California’s Latest Privacy Craze: Mugshots Get a LEGO Makeover

The Golden State is home to sun, surf, and progressive politics. It’s like a cautionary tale that even its residents are sprinting away from faster than a cheetah on Red Bull. One doesn’t have to look very far to see part of the problem of why people are leaving the state in droves.

In a state grappling with issues like smash-and-grab robberies and burglary tourism, some question the legislative priorities. This is especially relevant in regard to a law that changes the way police deal with mug shots. In an effort to comply with a new law, a police department in Southern California city is using Lego heads on mug shots.

Why? Because the new law concerns the practice of sharing booking photos on social media. The law has been a topic of controversy in California since it went into effect at the beginning of the year. While some believe that sharing booking photos is a useful tool for identifying and capturing criminals, others argue that it violates the privacy rights of arrested individuals. Critics of the law suggest that the focus on privacy may overlook the concerns of crime victims and the broader challenges facing California.

The debate has been particularly heated because the legal system in California is seen by some as being more sympathetic to the rights of criminals than to those of shop owners and other victims of crime.

In September 2023, Governor Newsom approved Assembly Bill 994 (AB994), which became effective on January 1, 2024. This legislation directly addresses the protocols for sharing and posting booking photos on social media platforms operated by law enforcement agencies.

Assembly Bill 994 and Penal Code 13665 restrict the sharing of suspect photos for nonviolent crimes. A police department or sheriff’s office cannot share booking photos of an individual arrested for a nonviolent crime on social media unless specific circumstances apply.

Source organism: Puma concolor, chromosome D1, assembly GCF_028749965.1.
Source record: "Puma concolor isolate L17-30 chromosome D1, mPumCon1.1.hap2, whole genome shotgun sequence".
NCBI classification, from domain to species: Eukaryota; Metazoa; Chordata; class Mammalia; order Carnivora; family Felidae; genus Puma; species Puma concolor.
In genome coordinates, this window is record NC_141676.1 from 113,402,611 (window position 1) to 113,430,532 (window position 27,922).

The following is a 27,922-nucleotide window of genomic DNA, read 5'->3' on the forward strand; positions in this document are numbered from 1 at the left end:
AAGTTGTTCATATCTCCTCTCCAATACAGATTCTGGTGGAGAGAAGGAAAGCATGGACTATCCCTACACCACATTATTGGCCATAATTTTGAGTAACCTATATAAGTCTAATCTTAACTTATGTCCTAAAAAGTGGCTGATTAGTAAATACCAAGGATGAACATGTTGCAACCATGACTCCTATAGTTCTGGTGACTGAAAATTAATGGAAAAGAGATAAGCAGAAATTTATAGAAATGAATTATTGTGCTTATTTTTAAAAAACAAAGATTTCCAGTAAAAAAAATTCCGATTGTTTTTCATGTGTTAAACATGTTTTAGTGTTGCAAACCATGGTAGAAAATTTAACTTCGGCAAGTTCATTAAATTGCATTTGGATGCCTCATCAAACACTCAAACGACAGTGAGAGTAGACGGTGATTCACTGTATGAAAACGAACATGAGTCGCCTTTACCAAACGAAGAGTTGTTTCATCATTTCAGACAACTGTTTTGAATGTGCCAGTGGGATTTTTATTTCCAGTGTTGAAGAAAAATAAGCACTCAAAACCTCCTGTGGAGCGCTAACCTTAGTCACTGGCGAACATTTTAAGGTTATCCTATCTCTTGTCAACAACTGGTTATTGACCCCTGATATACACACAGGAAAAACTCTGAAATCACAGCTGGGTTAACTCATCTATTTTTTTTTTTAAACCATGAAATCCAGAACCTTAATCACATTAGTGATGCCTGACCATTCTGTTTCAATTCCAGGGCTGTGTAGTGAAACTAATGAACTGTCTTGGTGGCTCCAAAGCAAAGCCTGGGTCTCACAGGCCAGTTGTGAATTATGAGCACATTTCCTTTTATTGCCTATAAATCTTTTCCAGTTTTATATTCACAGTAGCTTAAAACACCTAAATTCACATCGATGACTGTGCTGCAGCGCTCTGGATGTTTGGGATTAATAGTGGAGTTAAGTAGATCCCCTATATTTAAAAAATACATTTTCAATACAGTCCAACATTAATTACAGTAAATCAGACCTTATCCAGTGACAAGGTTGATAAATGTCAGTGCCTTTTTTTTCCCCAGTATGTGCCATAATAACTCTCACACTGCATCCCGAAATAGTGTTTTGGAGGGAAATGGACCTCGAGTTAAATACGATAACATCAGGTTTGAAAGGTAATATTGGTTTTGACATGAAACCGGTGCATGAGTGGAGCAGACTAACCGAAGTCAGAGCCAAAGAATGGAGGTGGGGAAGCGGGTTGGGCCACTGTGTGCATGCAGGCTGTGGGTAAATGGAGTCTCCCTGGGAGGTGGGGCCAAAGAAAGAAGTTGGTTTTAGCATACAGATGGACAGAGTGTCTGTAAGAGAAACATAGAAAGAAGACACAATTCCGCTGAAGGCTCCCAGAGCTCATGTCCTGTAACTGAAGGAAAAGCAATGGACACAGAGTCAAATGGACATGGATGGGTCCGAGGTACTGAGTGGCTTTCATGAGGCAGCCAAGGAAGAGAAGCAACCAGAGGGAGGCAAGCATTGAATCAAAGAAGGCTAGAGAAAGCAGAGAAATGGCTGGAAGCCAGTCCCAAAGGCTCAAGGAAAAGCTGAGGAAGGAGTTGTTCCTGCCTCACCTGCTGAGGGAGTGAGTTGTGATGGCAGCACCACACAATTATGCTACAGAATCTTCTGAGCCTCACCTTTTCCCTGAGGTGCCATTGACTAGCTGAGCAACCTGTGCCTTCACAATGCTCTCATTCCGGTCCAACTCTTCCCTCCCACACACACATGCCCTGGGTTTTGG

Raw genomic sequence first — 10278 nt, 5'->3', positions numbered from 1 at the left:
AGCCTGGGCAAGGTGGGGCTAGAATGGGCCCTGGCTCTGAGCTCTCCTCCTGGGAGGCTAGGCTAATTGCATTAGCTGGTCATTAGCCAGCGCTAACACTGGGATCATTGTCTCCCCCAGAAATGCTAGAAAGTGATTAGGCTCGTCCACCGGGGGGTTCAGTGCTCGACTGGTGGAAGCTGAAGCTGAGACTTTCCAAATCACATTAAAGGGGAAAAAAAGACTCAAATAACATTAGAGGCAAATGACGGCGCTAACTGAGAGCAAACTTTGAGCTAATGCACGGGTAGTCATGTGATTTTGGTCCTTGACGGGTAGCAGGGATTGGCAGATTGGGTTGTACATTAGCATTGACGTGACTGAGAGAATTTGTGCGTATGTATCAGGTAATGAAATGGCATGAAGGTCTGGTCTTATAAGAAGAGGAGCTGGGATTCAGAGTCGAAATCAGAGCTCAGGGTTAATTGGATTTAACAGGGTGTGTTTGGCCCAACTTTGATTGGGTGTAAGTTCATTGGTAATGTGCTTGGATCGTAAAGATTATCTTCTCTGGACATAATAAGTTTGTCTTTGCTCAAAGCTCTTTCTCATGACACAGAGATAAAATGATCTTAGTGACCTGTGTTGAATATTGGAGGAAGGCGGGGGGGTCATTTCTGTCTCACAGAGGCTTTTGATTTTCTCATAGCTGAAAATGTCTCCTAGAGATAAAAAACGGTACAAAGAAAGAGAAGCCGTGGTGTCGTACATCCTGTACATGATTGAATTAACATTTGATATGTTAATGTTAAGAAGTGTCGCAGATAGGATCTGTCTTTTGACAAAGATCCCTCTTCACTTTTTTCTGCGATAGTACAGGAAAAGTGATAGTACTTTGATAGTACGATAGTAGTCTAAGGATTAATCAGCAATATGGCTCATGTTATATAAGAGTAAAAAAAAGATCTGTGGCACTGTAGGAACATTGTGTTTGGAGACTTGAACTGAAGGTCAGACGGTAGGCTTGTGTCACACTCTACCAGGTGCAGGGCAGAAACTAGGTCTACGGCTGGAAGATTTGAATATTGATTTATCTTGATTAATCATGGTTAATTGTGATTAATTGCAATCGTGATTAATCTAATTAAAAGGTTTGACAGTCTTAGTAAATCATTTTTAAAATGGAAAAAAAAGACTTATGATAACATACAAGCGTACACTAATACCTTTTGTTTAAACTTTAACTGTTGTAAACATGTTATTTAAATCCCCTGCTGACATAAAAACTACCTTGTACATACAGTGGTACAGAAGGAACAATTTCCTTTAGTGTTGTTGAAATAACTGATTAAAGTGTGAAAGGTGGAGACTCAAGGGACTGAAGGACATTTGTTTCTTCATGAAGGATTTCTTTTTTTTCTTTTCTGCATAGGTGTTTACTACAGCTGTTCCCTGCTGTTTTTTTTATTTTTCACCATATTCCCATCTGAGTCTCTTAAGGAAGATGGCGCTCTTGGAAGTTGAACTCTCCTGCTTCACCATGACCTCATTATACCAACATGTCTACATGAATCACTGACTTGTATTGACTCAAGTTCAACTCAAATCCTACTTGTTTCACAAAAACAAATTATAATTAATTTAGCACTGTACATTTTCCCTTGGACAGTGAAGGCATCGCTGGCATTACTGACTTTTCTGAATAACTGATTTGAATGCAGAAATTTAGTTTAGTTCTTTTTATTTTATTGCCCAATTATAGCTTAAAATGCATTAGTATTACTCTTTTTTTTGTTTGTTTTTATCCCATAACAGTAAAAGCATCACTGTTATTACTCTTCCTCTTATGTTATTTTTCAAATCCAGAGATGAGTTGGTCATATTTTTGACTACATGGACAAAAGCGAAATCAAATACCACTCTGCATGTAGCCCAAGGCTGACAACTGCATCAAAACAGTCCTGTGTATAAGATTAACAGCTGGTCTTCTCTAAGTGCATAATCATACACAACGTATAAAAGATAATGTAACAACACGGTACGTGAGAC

It also mentions using the name and pronouns given by the arrested individual and removing the booking photo from its social media page within 14 days. The booking photo is a photograph taken while an individual is undergoing the intake or booking process in a custodial facility. It is often referred to as a “mug shot.”

Law enforcement agencies typically post photos of arrestees on their social media accounts. The aim is to catch the attention of individuals who may have been victimized by the arrestee. Furthermore, these photos may also be shared as a precautionary measure to safeguard the community from future crimes that the arrestee may potentially commit.

One city in California has found a unique way of dealing with the new law. Welcome to Murrieta, California, a city in Southern California with a population of over 100,000. According to Neighborhood Scout, a website that provides local statistics to potential homebuyers or renters, the crime rate in Murrieta is considerably higher than the national average compared to all communities in America. It’s important to note that while crime can happen anywhere, Murrieta residents have a 1 in 65 chance of becoming a victim of crime.

Law enforcement officials in Murrieta, adhering to a new privacy law, now obscure mug shots with Lego figureheads before sharing them on social media. According to the Police Department, “In order to share what is happening in Murrieta, we chose to cover the faces of suspects to protect their identity while still aligning with the new law.”

While some question Lego figureheads’ effectiveness, city officials emphasize their commitment to transparency and respect for individuals’ rights.

Comments have already started rolling in on the sheriff’s Facebook account. Most comments are trolling the new law like, “Leave it to California to make it easier for the criminals.” Another comment added, “The reality is that this new law protects suspects from being identified by the public for other crimes they may have witnessed committing.”